No ‘super’ glitches reported for new voting system (TX)
The Daily News. November 4, 2009. By T.J. Aulds
Even with the expected light turnout for Tuesday’s election, casting ballots got off to a shaky start at some polling places in Galveston County.
Computer problems and a crash of the state’s voter registration database were blamed for delays in Galveston and League City, the county’s election coordinator said.
Still, results were released faster than in past elections, and turnout in the county, while just 6.25 percent, was more than double the state average.
Tuesday was the first use of a super precinct voting system in Galveston County. In that system, voters can cast their ballots at any of the county’s 40 polling places. The system is dependent on computer access to key databases, which proved less than reliable at some places.
Voters who lined up at the Galveston school district building were delayed when the district’s Internet firewalls blocked computer access to the county’s central voting system. A firewall is software that restricts Internet access. It often is used on campuses to prohibit access to adult sites or to popular social networking sites, such as Facebook.com or MySpace.com.
Douglas Godinich, the county’s election coordinator, said it took the county’s technicians about 30 minutes to work around the firewall blocks.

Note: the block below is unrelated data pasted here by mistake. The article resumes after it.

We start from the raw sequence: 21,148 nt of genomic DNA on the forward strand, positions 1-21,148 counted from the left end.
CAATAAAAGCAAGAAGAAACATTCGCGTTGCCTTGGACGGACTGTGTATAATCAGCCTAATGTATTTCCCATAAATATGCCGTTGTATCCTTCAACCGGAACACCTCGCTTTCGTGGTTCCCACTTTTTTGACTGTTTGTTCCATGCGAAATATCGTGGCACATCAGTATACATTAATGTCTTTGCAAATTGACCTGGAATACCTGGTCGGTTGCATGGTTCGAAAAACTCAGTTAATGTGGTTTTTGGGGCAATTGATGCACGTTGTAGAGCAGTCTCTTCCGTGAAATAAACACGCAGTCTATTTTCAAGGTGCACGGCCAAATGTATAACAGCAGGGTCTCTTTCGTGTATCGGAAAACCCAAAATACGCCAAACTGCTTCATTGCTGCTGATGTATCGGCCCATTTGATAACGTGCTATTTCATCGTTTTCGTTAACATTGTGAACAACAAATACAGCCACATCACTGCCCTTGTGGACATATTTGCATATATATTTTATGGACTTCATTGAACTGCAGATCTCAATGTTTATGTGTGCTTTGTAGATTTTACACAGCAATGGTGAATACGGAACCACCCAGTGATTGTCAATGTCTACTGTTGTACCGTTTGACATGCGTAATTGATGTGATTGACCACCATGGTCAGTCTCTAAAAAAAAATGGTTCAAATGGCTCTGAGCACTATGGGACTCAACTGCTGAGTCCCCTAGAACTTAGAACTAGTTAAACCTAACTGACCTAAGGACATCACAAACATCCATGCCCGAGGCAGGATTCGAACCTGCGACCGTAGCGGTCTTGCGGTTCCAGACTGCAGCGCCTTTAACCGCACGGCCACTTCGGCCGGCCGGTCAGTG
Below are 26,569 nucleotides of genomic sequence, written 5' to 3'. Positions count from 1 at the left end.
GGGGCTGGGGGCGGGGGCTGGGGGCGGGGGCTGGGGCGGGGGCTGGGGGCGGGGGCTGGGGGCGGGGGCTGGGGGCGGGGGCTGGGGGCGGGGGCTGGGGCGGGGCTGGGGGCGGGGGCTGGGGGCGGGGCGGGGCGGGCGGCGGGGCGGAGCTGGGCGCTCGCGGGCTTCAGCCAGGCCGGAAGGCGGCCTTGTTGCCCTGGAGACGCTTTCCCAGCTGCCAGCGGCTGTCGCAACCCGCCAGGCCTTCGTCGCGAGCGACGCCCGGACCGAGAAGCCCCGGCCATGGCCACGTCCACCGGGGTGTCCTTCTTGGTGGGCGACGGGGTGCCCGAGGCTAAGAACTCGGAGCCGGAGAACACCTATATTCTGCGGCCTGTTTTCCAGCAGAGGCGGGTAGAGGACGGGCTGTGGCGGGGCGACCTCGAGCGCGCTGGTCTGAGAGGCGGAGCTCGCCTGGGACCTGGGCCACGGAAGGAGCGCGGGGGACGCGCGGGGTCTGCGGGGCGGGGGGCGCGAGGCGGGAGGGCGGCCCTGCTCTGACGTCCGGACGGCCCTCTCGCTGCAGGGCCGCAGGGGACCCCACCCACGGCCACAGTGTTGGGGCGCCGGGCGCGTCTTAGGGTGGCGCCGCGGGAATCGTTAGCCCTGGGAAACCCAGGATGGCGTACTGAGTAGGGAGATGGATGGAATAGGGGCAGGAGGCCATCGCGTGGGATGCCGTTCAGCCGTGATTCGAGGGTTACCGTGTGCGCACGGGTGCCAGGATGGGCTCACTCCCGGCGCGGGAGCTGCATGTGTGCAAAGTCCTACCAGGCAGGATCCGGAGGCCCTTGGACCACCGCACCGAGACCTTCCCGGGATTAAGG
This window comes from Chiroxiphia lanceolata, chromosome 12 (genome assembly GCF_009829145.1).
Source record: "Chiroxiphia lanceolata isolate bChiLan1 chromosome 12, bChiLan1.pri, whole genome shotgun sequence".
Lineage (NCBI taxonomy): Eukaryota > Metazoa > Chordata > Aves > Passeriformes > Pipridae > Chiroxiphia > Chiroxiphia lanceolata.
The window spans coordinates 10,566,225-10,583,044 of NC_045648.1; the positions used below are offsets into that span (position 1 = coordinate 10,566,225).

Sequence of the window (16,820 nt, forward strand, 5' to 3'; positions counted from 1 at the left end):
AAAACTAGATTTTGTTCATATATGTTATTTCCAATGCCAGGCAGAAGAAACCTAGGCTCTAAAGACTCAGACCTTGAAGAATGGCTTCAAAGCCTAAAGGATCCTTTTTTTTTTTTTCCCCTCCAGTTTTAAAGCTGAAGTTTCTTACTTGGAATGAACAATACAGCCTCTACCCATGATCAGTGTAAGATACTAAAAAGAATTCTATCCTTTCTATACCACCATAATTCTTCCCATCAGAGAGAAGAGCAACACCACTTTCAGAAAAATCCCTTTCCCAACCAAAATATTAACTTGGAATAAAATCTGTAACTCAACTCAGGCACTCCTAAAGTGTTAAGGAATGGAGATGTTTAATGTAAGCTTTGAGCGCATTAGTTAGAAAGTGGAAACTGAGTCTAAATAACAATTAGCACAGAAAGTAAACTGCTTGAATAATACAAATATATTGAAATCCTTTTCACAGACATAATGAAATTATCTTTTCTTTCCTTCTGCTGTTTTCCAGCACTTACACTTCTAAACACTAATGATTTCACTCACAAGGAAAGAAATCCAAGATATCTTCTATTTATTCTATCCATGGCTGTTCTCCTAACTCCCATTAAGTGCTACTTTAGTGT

There were similar computer glitches at Bay Harbour United Methodist Church and Harborview Care Center in League City. Both are new polling places, and voting was delayed about 40 minutes, Godinich said.
While the county conducted connectivity tests at each of the polling places before the election, the testing was done one place at a time.
Only when all of the polling places signed on at about the same time did the connectivity problems crop up, Godinich said.
There also were problems when the polls opened because the state’s database of registered voters crashed.
Secretary of State spokeswoman Ashley Burton said the Texas Election Administration Management system was back online within 30 minutes.
“You kind of get those problems each election, but they are easily resolved,” Burton said.
As the votes were counted, one unexpected glitch occurred when the returns showed that all the votes had been counted — even though less than half of the precincts had been counted.
Election officials said the error occurred because the tally sheet that totals votes was based on the usual 121 voting precincts, rather than the 40 super precincts. The results page issued by the county showed that 100 percent of the votes had been counted, even though the percentage was far less.
Turnout across the county was light, which was not unexpected, Godinich said.
Still, because of the local issues on the ballot, Godinich predicted Galveston County would top the state’s prediction of 3 percent voter turnout. More than 11,000 voters in Galveston County — a 6.25 percent turnout rate — went to the polls.